By Nancy O. Albert WINTER 2003
Public housing projects in many ways represent a visionary social experiment. The burgeoning defense industry, prompted by the Second World War, exacerbated housing shortages for workers in Connecticut and nationwide. This need for housing put additional pressures on already overcrowded tenements in urban neighborhoods. Low density housing, surrounded by lawns, gardens and trees, was seen by planners as a way to improve living conditions for poor and working-class families. Although the construction of housing projects solved the immediate need for affordable housing during wartime and the booming postwar years, poor design, shoddy construction, changes in federal housing policy, weak local management, and regional economic decline took their toll. By the 1980s these projects were considered failures; they were plagued with drugs and crime and viewed as a blight on the environment. During the 1990s many were demolished. These photographs, from the files of the Hartford and Middletown housing authorities, offer a look at the history of public housing in the two cities and a preview of the role public housing may play in the future.
Public housing construction in the United States began with the passage of the Public Housing Act of 1937. Soon local housing authorities, thought to be more responsive to local needs, were created. From the start, the federal government regulated the kind of housing that could be built, drafted rules for selecting tenants, and devised formulas for setting rental fees based on family income. In 1965 local housing authorities came under the jurisdiction of the Department of Housing and Urban Development (HUD).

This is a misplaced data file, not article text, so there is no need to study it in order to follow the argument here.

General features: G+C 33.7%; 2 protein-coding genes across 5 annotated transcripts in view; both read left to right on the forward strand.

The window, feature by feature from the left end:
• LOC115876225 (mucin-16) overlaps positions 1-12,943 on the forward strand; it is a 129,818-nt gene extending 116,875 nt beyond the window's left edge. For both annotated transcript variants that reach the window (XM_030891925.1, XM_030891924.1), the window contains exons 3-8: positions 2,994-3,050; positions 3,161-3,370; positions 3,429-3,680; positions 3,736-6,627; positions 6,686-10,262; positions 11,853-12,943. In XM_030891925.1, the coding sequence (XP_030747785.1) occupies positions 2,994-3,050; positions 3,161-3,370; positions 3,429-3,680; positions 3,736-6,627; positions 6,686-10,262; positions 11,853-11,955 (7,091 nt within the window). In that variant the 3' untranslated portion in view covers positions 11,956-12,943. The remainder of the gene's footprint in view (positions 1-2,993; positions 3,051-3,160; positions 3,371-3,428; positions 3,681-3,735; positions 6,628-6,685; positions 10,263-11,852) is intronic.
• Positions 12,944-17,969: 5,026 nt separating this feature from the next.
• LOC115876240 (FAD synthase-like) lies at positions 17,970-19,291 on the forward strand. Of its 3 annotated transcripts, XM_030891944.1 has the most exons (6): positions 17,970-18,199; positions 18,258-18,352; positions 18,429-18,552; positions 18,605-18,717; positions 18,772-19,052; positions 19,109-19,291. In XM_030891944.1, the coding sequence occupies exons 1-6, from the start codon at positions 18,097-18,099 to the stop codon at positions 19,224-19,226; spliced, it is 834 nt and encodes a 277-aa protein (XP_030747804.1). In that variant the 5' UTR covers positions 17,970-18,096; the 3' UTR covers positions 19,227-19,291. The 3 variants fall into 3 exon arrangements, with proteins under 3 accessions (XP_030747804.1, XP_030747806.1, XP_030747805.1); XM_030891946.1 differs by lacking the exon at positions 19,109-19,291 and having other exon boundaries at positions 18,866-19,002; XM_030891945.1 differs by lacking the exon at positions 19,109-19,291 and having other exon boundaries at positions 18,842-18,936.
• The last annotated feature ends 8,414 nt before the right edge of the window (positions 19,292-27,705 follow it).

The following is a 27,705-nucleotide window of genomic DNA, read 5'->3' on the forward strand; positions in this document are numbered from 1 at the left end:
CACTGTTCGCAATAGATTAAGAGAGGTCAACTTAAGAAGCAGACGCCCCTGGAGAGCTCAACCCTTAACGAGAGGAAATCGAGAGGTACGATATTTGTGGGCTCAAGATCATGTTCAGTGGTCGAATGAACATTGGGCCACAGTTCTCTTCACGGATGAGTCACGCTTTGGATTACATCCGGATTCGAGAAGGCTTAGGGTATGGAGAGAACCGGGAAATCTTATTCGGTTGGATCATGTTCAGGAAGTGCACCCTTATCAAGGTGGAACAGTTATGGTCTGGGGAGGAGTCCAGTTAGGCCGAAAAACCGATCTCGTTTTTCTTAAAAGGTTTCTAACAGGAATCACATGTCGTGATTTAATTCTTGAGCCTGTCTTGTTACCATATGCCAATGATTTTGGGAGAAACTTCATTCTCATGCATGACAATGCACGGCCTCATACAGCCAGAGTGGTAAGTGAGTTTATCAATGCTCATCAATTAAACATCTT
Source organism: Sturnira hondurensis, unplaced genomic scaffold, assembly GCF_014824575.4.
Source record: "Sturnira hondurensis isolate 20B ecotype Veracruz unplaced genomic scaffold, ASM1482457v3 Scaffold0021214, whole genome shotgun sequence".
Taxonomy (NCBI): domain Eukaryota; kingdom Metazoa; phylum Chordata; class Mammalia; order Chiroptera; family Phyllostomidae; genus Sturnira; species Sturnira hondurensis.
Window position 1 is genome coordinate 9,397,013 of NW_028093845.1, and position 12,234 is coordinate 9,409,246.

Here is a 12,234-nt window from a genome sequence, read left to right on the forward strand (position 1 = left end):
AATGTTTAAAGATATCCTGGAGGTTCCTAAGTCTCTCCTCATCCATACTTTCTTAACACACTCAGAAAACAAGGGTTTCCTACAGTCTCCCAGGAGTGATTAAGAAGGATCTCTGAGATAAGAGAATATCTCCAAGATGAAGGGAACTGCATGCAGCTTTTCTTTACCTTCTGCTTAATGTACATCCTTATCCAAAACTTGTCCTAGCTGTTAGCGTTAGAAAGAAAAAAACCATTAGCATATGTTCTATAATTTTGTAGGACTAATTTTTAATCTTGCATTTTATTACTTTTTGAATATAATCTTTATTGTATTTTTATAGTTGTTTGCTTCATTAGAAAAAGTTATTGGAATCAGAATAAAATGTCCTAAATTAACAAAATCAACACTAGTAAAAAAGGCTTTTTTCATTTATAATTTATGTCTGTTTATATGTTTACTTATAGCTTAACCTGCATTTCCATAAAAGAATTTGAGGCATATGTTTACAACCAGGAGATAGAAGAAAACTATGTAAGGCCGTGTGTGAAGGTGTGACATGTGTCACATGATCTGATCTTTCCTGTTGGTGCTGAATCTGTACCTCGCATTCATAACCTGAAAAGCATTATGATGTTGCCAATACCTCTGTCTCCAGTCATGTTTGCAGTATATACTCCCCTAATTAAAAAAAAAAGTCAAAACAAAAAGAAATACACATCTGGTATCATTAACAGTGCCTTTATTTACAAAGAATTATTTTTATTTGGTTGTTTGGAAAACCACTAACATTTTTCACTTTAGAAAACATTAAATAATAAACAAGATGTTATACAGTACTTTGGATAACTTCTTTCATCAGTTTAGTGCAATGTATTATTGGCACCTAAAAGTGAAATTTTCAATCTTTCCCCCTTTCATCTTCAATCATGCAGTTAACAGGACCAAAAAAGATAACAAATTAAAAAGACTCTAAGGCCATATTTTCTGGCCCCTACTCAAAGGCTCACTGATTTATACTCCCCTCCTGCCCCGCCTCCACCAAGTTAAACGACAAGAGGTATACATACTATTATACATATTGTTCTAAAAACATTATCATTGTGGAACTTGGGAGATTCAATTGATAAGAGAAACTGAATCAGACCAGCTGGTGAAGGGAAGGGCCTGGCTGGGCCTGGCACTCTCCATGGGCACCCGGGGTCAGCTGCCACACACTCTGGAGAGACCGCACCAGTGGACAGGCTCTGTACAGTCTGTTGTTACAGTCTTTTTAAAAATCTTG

In 1940, the Hartford Housing Authority broke ground for Connecticut’s first public housing project, a 146-unit complex called Nelton Court. In 1941, the 222-unit Dutch Point Colony, the 500-unit Bellevue Square and the 1,000-unit Charter Oak Terrace, designed as temporary housing for defense workers, were built. Rice Heights was begun soon after, originally to house war veterans. While some of these housing developments were built in urban areas, Charter Oak Terrace and Rice Heights were built on farmland near the south branch of the Park River. Most of the projects were of a standard design, usually brick or wood row housing and featured playgrounds, a community center, an auditorium, a health clinic, and meeting rooms.
In the early years, African Americans were actively kept out of public housing. As David Radcliffe, author of Charter Oak Terrace: Life, Death and Rebirth of a Public Housing Project noted in an October 2002 interview, “Hartford’s understood policy of ‘controlled integration’ was common in many public housing authorities in the 1950s and 1960s. This approach forced many black families, living in dreadful slum conditions, to wait until a unit reserved for minorities became available, even if other ‘white’ units sat vacant. Underneath this approach was certainly some discrimination, if not downright racism on the part of many developers and bankers who sought to maintain segregated housing and schools.”
Augmenting the gradual shift in public housing occupancy from whites to African Americans were Hispanics, who began moving into Hartford in the 1960s. They came originally as farm laborers to work in the tobacco fields. In need of affordable housing, they soon made up a large percentage of the housing project population.